Fast forward less than 5 years, and the world has changed….and I mean CHANGED. Our society’s position on gay marriage has done a complete 180, and we now see even the most staunch conservatives jumping on the same-sex marriage bandwagon. I talk to my gay friends who literally are dumbfounded that this watershed moment is unfolding before their eyes. The oppression of their right to love, and hold an equal position for that love in our society, is fading. There is a new day dawning on the LGBT community and it is about time. What kind of asshole can look a person in the eye and tell them their love for another human being is meaningless and sinful? Keep that noise.

The reason the gay community has been incredibly effective in making their case is because they succeeded in putting real people and real emotion to their cause. They made us understand that gay people were our family and friends. These folks are our neighbors and it is not okay to keep shitting on their lifestyle. This stark reality and the gay community’s embracing of itself has led to the levee breaking for LGBT rights. It is inspiring to watch happen.

What is unfolding in America and the world is a seriously progressive shift on many issues, including gay marriage, immigration, and yes….weed.

So what will we do when our levee of prohibition breaks? Are we ready for the quick shift in public opinion and the legal reconfiguring of how we treat weed in our society? What happens if we wake up tomorrow and the U.S. Justice Department declares that cannabis is now strictly a state issue and that they will be ending all enforcement? What if the Bureau of Prisons releases all people convicted of weed, and the feds takes a clear hands off position? What if, like gay marriage, the issue has shifted so far that it becomes possible to pass federal legislation on this issue finally? Would we even know what to do?

The area where our issue differs greatly is in the regulation and control of an industry. This will be a major point of contention and one we should be considering sooner than later. Often within cannabis reform circles there is a feeling that we should just be happy with not being hauled off to jail any more, and that even strict and overbearing regulation is better than the current situation. Okay…I can give you that; but why should we settle for crazy strict weed, instead of demanding complete and equal treatment under the law as booze or tobacco, or maybe even coffee?

We see this playing out in real time, as Colorado and Washington scramble to develop this industry out of virtual thin air. In Colorado they assembled a task force that has made recommendations to the legislature and governor on how they see the industry being regulated. There are all sorts of nutty ideas in the hundreds of pages of suggestions. The State of Washington has hired a former advisor to the office of National Drug Control Policy to develop their program, which will likely be an overbearing regulatory scheme, just because of the way the stupid law was written. It is like people, even many of our own, refuse to acknowledge that marijuana is safer. In many areas the suggestions seem to keep in place the drug war mentality that cannabis is somehow very dangerous and must be limited extremely to prevent some perceived harm.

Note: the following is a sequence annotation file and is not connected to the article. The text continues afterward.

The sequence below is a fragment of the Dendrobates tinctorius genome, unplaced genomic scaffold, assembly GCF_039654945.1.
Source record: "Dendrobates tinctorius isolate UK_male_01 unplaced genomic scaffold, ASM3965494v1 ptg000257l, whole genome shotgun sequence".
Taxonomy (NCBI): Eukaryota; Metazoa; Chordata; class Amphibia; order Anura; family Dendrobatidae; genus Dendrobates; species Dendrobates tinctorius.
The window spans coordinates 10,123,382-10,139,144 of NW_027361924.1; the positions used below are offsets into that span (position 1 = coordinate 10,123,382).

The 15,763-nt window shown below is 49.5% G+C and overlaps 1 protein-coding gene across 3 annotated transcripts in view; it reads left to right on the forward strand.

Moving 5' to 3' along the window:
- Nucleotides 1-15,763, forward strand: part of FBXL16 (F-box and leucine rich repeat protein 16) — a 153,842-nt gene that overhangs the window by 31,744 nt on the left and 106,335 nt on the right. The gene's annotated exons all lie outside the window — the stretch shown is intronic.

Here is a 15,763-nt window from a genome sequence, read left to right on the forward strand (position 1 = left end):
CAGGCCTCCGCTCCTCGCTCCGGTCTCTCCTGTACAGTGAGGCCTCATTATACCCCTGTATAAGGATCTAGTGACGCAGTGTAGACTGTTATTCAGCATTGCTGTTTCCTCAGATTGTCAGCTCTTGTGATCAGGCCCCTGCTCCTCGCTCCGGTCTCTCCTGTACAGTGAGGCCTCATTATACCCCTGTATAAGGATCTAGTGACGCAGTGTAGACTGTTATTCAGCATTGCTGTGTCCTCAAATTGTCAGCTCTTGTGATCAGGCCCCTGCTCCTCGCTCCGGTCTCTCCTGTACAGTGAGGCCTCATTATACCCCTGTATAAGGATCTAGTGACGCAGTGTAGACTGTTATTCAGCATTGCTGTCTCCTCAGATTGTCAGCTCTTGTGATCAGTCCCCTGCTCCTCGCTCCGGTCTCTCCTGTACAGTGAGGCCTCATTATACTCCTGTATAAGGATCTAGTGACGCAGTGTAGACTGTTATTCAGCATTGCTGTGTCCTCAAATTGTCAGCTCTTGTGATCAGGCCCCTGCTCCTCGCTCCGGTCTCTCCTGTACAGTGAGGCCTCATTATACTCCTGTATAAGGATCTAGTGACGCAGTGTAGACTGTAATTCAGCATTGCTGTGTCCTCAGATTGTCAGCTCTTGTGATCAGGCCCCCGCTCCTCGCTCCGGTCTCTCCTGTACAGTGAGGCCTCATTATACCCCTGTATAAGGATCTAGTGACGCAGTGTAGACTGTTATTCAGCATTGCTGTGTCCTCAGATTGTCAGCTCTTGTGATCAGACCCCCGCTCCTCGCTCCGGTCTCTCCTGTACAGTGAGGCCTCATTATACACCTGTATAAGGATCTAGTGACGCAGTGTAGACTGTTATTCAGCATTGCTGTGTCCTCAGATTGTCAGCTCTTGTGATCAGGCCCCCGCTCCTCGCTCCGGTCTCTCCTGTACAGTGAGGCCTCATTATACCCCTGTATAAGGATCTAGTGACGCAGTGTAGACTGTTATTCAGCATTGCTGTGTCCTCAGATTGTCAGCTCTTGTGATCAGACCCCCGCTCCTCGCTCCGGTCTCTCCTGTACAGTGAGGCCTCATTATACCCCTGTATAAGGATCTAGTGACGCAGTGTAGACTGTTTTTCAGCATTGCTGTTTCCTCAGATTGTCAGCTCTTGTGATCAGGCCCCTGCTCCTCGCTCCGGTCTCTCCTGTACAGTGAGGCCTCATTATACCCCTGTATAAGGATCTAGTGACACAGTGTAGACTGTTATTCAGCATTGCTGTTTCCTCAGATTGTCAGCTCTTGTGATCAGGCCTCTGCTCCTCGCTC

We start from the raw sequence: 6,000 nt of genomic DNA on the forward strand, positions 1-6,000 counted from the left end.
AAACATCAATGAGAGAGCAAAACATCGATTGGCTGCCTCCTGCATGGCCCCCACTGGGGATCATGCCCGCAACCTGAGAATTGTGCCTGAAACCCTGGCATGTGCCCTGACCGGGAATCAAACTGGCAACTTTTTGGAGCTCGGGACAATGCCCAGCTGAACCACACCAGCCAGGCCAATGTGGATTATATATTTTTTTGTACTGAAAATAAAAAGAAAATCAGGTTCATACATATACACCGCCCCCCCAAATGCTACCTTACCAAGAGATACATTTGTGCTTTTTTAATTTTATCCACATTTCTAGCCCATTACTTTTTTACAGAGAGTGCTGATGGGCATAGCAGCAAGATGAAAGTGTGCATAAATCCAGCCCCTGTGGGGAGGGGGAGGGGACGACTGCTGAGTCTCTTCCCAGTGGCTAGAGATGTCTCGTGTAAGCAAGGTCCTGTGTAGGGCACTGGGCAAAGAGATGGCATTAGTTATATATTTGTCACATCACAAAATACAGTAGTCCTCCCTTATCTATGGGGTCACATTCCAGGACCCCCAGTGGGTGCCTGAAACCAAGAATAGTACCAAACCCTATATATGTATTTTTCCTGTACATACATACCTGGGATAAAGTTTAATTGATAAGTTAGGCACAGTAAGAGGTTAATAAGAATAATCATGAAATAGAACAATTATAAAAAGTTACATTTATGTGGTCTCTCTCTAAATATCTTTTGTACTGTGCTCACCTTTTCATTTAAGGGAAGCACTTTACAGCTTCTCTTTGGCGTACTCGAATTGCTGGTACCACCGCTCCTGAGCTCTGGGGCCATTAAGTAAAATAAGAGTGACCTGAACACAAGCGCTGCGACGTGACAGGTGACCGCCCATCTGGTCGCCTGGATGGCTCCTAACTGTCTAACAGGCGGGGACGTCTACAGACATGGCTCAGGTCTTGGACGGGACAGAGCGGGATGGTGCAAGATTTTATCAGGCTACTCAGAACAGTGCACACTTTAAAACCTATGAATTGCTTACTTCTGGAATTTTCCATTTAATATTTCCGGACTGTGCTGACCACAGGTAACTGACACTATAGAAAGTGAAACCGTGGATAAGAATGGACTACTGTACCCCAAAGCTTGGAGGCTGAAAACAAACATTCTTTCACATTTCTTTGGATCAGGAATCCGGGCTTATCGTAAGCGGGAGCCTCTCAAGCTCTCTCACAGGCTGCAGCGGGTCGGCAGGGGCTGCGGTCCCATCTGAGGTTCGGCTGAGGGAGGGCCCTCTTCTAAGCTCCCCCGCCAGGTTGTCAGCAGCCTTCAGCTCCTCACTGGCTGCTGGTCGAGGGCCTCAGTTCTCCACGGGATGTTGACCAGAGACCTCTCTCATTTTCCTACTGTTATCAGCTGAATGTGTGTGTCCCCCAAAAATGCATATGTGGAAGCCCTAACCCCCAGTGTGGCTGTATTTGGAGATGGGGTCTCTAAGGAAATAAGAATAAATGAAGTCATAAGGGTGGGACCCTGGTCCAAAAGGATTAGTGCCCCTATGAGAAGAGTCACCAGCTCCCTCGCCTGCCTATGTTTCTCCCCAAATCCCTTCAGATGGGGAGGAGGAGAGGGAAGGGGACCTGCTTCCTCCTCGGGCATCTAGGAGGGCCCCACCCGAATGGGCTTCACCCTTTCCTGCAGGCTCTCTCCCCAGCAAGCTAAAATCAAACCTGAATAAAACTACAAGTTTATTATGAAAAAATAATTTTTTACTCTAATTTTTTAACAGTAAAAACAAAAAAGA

This perception comes from years of lies and deception, mostly from big business and law enforcement lobbying groups masquerading as some Debby Do-Gooder organization, like the Partnership for a Drug Free America and the like. They have sold us on this bag of shit and have been incredibly effective at misleading the world on the “dangers” of weed. Jack Herer may have summed it up best saying:

Well, as I understand it, the main supporters are beer companies and the pharmaceutical companies. I’d like them to show me the dead bodies from marijuana. But they can’t because there aren’t any. -Jack Herer

But I think even Jack would be taken back by the growing support we see happening for our cause at this moment in history; or maybe he wouldn’t. Jack, like myself, always wondered why people had not pulled their head out of their ass decades earlier. So as we see the head emerging from the ass of the American culture and our beloved cannabis plant becomes reacquainted with our society, how will we react? Will we be just so happy to have any sort of acceptance that we will accept overly burdensome weed industry regulation and control? Or will we demand that weed not be demonized and be made readily available for all who want to use it? Are we even ready for that fight?

Are we ready for the world to change tomorrow?